Thanks, ladies.  I had my days mixed up...it was actually more like 5 days before it started to seem a little "off" to me, but it was also all gone by then so I didn't see what would have happened in the next few days.  DS didn't seem to notice any difference in taste & I think I was looking for a "problem" or something different with it since it was our first gallon of raw milk.  I also realized that my fridge really wasn't turned up very cold (I've fixed that) and I did store it in the front & my kid opens the fridge ALL.THE.TIME (drives me batty).  We are getting more tomorrow so I'll try to store it a little better and see how it does.  I know it's fresh when I get it...I believe it's milked that morning or at most the night before.  I'm not concerned about the cleanliness of the farm, their storage of it, etc.

post #5 of 11

My raw milk lasts fine 14 days.  I transfer it to glass jars and store on the top shelf in the back where it's the coldest.  Raw milk should not be sour that fast.  Even left out at room temperature it takes a while to change to sour milk.

post #6 of 11

Maybe this is not really the answer you are looking for since we technically don't drink milk straight, but I make mine into yogurt and keifer and it stores longer. I have to consume my dairy cultured, so drinking it is not even something I consider.

I first skim off a good deal of the cream for making into butter or ice cream and save that up in one quart jar, and then pour the rest into other quart jars (rinsed in hot water but I don't sterilize beyond running through the dishwasher after use) and keep in the fridge. I then make a quart of keifer and a quart of yogurt one day, followed by another quart of yogurt every couple of days until I run out of milk. (For two adults, I go through one gallon a week.)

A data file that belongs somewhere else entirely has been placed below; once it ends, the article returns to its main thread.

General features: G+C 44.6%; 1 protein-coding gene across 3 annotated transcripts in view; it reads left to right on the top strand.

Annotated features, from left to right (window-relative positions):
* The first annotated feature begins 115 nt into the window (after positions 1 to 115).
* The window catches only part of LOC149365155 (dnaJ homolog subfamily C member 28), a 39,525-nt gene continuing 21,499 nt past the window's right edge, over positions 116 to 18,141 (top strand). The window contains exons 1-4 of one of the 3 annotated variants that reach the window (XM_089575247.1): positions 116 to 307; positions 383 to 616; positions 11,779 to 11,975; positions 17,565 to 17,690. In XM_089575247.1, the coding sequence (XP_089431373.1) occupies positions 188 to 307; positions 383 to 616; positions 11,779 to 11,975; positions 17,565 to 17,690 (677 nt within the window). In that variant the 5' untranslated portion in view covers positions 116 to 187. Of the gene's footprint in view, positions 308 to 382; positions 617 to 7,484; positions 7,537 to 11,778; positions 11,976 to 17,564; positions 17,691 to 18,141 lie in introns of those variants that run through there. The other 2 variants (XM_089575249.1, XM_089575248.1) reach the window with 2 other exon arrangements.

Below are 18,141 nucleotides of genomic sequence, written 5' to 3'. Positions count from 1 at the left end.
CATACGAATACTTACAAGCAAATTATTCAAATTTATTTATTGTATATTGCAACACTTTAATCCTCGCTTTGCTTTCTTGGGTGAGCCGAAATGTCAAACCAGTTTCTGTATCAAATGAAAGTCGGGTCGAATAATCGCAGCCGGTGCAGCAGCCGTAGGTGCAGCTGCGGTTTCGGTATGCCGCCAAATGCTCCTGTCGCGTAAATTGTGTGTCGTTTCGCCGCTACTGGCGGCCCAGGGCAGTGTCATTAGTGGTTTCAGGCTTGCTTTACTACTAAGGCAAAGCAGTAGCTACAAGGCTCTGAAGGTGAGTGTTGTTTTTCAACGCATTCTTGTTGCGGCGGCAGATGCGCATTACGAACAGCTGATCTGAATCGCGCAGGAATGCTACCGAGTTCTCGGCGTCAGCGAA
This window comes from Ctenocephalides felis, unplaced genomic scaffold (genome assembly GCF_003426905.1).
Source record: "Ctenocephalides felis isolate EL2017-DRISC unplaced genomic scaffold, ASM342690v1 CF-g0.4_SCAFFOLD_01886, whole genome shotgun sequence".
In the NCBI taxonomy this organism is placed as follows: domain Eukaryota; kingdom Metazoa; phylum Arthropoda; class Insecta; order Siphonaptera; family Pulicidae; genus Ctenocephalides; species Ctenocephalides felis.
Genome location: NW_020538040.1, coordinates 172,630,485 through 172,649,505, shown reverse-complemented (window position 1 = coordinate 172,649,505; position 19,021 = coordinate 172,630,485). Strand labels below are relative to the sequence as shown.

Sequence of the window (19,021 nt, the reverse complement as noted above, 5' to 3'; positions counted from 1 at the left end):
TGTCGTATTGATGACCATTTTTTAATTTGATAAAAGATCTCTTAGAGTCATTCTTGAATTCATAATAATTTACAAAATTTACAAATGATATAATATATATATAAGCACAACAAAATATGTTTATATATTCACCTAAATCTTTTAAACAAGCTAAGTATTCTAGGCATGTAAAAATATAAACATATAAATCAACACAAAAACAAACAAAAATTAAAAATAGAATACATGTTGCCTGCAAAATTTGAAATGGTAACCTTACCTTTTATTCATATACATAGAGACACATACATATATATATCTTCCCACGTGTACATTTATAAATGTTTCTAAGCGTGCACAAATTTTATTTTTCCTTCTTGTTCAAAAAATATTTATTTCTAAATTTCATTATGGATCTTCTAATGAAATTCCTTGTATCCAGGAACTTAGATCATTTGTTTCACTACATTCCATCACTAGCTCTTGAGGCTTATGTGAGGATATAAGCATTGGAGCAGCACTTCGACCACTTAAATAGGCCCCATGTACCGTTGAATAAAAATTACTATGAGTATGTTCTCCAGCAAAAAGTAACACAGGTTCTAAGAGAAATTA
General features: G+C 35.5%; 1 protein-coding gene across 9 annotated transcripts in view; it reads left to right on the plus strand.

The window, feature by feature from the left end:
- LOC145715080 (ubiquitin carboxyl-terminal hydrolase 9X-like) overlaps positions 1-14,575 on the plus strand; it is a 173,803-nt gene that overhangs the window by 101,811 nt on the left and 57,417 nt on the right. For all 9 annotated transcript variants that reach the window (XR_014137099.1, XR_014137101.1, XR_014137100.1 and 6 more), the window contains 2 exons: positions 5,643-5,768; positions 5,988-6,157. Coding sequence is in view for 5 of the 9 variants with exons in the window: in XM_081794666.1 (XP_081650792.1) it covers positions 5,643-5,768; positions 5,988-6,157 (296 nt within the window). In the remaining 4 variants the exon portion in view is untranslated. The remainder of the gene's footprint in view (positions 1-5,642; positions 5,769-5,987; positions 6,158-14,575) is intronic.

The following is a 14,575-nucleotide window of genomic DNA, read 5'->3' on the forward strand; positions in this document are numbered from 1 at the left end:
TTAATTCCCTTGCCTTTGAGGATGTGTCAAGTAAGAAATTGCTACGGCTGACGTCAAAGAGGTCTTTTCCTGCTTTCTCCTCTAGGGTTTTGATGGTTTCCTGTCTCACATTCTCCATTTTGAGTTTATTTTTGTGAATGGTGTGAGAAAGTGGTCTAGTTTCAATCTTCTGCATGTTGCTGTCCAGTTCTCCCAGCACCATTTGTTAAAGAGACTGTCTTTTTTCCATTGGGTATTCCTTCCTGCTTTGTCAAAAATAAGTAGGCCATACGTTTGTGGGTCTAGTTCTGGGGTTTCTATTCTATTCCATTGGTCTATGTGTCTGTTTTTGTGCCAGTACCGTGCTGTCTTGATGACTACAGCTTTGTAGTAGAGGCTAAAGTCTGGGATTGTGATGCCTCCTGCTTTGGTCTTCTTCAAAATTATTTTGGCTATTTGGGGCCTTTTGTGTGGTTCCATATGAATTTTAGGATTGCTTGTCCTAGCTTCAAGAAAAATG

We then drink the keifer in smoothies or use it in baking pancakes or muffins (use as you would buttermilk), and of course just eat the yogurt daily for the probiotics.

(My next project is to learn how to make cottage cheese!)

post #7 of 11

I buy in 1/2 gallon sizes and freeze it. As a pp said, the cream does not fully mix back in and you get itty bitty bumps of cream when it's thawed, but that doesn't seem to usually bother dd and I only drink it in smoothies.

 

You can freeze in any kind of glass so long as you have left an inch or two of neck room for air/expansion. Occasionally, you'll lose a jar if it's old, but otherwise it should be fine.

post #8 of 11

I keep my gallon jars unopened in the coldest part of the fridge until I need it.  Then I open and skim the cream - I use it right away or make butter.  Then I pour part of our gallon jar into a 2 quart glass jug with lid and the rest into a 1.3 quart canning jar for the freezer - there is lots of headroom for freezing.  By taking most of the cream off, it avoids the lumpiness of frozen cream in the milk - my kids will drink the frozen then thawed milk if I skim it, though they prefer fresh.